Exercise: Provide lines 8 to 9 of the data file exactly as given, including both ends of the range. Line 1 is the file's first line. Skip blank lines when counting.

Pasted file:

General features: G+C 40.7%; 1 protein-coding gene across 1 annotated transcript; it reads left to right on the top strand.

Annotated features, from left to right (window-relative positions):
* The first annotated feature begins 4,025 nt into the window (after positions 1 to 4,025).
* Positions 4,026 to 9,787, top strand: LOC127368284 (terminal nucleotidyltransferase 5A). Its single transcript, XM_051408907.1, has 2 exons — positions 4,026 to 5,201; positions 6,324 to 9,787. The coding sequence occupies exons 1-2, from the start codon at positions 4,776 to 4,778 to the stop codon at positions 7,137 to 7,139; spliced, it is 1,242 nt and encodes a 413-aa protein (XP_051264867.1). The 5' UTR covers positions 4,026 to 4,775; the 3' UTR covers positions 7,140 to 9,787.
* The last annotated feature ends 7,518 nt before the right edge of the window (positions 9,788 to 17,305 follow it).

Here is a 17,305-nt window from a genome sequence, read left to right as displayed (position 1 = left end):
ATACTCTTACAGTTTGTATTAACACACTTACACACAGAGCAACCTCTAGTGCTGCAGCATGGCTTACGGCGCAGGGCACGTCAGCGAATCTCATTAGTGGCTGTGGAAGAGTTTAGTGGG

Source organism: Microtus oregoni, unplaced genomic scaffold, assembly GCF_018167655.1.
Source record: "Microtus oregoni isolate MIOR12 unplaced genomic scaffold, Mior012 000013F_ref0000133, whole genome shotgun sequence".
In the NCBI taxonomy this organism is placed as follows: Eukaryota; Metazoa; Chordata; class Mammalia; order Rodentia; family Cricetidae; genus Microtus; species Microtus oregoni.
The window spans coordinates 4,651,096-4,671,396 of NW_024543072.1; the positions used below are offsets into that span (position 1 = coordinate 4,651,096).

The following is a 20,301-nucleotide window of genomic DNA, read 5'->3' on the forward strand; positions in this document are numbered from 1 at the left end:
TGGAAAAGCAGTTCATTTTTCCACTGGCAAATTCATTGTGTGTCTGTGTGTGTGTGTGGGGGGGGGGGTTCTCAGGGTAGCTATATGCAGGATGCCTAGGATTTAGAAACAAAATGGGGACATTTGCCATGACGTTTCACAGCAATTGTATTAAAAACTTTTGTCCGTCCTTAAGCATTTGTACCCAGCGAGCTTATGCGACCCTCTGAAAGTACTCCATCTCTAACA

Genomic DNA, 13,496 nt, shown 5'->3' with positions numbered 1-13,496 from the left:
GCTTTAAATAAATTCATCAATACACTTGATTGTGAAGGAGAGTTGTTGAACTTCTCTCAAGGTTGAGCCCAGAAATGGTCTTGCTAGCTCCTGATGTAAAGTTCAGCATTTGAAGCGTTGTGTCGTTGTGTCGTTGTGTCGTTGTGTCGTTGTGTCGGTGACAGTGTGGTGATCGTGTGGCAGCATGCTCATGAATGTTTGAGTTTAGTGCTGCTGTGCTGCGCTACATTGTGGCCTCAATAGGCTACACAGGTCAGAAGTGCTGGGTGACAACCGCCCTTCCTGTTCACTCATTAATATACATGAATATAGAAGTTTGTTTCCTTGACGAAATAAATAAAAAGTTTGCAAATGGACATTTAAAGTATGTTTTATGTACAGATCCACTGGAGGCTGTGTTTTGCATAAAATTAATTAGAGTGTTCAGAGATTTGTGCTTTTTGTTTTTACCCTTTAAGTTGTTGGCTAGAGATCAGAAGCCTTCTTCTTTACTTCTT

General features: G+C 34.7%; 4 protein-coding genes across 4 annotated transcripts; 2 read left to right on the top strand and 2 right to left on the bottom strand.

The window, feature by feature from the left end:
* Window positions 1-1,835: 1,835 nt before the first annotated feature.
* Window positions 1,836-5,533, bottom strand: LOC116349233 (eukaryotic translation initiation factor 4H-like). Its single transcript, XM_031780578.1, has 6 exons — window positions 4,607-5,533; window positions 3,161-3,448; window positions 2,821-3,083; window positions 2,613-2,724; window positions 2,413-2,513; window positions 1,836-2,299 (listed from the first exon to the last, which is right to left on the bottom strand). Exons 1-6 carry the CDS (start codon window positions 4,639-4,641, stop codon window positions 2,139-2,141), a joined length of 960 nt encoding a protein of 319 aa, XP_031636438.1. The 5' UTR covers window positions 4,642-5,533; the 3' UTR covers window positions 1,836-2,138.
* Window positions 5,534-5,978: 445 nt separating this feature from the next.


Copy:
Source organism: Microtus oregoni, unplaced genomic scaffold, assembly GCF_018167655.1.
Source record: "Microtus oregoni isolate MIOR12 unplaced genomic scaffold, Mior012 000013F_ref0000133, whole genome shotgun sequence".